Photo: Frank Sinks
Photo: Wikimedia

Wednesday, January 28, 2015

'Blandwood', the Charles Bland House, Greensboro, NC

Blandwood, Greensboro, NC. 1844
Continuing my exploration of some early Italianate houses, Blandwood in Greensboro is one of the nation's oldest Italianate homes, and it's spare design reflects the simplicity of many early Italianate houses. Begun as an 18th century farmhouse (the four room plan of which can be seen below), the home reached its current design in 1844 under the aegis of none other than Alexander Jackson Davis, the man who introduced Italianate design to America. Davis altered the house for James Moorehead by creating a new wing connected to the original house by a central hall and adding Italianate details, such as the arched entryway, central tower, plaster exterior, and rafter brackets, which are characteristic of most early Italianates. The lack of cornice ornamentation is also typical of an early design. The facade is of the symmetrical and central tower type, and unusual for this kind of design the tower projects dramatically from the facade and is not relieved by side porches. The overall effect is severity at its extreme.

Atypical for an Italianate house, this building lacks the usual play of round and flat headed windows that are usually found in towers. Similarly, the small size of the second floor windows is uncommon. The house also creates a strong sense of formality by the connection of the kitchen and side buildings with segmental arched arcades and simple pilasters. A folly like this is more common in English formal design than American. The interiors are well preserved, since the house was saved from demolition and now operates as a museum. A couple images below, selected from the NCSU page on the house, illustrate the elaborate interiors in their pre-restored state. Blandwood is a rare survivor of a fascinating early page in the history of Italianate design in America.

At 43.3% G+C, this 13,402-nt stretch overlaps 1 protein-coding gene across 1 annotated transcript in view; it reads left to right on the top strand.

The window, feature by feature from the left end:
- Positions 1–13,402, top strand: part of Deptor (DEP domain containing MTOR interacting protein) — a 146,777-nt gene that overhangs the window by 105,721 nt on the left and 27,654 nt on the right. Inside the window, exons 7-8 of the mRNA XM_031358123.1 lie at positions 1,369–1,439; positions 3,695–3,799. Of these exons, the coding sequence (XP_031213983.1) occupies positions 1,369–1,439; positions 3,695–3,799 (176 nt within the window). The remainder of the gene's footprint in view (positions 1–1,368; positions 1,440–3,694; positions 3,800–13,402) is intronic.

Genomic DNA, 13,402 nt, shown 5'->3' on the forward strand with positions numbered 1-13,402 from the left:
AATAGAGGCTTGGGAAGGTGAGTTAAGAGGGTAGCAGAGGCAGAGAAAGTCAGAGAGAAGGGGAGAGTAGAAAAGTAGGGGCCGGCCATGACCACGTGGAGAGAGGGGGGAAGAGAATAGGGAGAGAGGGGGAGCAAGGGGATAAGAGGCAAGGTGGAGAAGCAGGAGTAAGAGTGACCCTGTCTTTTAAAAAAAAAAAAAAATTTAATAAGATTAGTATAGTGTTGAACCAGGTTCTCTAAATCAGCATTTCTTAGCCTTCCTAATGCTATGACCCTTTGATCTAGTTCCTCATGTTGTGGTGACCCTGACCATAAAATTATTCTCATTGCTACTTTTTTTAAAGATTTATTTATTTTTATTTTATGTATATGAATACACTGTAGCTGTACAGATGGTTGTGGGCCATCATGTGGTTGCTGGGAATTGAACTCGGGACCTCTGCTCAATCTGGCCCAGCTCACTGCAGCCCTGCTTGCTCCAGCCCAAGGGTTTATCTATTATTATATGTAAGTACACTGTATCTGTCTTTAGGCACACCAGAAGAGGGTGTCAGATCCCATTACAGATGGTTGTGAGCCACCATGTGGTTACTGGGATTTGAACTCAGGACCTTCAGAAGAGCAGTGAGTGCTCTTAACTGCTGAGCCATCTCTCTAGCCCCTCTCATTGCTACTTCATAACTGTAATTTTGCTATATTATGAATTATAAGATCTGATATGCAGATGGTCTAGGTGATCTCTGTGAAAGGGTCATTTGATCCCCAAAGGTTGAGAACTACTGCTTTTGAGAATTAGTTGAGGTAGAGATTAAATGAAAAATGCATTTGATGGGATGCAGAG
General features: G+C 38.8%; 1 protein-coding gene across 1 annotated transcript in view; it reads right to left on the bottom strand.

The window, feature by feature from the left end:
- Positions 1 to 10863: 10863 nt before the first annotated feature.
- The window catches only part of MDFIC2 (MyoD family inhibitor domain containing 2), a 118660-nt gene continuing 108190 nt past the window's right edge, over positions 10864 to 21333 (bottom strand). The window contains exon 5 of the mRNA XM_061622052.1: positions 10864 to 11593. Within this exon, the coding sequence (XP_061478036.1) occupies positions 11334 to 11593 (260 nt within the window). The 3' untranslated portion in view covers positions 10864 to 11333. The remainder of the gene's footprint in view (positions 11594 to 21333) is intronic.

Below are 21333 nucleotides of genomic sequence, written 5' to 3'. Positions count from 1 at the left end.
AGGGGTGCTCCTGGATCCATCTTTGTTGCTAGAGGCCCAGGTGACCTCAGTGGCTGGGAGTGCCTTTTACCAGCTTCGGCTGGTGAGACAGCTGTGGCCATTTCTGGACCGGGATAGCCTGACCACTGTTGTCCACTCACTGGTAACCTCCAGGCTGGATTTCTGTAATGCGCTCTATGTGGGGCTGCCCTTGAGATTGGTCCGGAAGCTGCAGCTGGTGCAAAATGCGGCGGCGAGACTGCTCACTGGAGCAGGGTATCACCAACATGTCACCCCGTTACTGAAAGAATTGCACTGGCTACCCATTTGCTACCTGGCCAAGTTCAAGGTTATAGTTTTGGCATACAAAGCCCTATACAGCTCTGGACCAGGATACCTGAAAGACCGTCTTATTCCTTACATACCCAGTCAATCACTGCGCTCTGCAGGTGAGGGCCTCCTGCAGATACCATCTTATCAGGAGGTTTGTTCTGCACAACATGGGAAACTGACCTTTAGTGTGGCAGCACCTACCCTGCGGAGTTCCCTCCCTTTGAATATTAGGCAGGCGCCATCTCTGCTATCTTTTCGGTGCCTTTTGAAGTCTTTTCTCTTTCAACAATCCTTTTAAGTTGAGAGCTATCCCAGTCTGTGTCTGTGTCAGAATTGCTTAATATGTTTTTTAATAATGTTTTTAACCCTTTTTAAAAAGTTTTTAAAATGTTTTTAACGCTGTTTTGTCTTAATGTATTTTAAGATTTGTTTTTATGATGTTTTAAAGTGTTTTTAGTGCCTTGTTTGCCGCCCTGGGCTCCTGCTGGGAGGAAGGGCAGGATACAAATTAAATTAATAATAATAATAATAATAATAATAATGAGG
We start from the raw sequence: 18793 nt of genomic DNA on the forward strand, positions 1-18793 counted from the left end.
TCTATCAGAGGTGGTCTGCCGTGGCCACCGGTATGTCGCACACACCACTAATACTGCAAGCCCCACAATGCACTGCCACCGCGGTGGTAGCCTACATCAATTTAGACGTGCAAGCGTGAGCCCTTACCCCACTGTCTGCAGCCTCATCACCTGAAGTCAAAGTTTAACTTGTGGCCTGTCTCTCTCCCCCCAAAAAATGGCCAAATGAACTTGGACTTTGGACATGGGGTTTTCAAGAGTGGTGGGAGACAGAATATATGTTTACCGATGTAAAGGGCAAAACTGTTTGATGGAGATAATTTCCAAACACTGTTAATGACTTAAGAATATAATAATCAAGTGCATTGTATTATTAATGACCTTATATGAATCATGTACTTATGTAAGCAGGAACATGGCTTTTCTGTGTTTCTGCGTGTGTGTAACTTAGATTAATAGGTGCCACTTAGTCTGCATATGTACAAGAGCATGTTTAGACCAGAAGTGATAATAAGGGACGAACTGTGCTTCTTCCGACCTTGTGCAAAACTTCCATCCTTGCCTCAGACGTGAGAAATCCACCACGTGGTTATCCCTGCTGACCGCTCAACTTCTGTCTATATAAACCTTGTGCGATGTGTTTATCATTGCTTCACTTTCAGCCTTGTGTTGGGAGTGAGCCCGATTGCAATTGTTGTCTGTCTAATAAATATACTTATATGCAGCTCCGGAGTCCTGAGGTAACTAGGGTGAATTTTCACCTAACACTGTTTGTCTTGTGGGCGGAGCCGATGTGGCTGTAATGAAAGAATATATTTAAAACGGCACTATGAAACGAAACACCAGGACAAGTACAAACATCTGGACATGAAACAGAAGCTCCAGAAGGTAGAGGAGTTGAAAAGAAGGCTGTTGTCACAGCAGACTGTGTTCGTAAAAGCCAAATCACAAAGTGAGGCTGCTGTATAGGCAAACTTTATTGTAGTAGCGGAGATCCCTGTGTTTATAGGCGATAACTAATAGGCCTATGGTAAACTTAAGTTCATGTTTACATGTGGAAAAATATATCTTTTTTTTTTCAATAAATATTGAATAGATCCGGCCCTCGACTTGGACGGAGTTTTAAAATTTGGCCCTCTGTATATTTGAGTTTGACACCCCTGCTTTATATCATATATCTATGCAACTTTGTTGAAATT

Following Photos: NCSU

Monday, January 26, 2015

The Thomas Gaff House, Aurora, IN

The Thomas Gaff House, Aurora, IN. 1855 Photo: Johns S
This is certainly a one of a kind early Italianate house. Built in 1855, its designer was Isaiah Rogers, the father of the American hotel who worked primarily in Greek Revival. Rogers dotted the nation with dozens of grand Greek edifices that revolutionized the way Americans lodged when traveling. The Thomas Gaff house was built by Rogers for an important local distillery owner, and the design is unique as a specimen of Italianate and Greek Revival fusion. The house is far more eclectic than most examples of Italianate we have seen. While the plan is symmetrical, the large projecting semi-circular portico is more characteristic of Regency design in England than houses in the US. The thinness and classical inaccuracy of the columns on the central portico and side porches are much more characteristic of Federal design than Italianate or Greek Revival. The effect created is one of lightness and buoyancy rather than classical monumentality, a feature that is reflected in the delicacy of the second floor ironwork. The decision to side the house in flushboard rather than clapboard is another element which, although not unprecedented in Italianates, is very common in Greek Revival.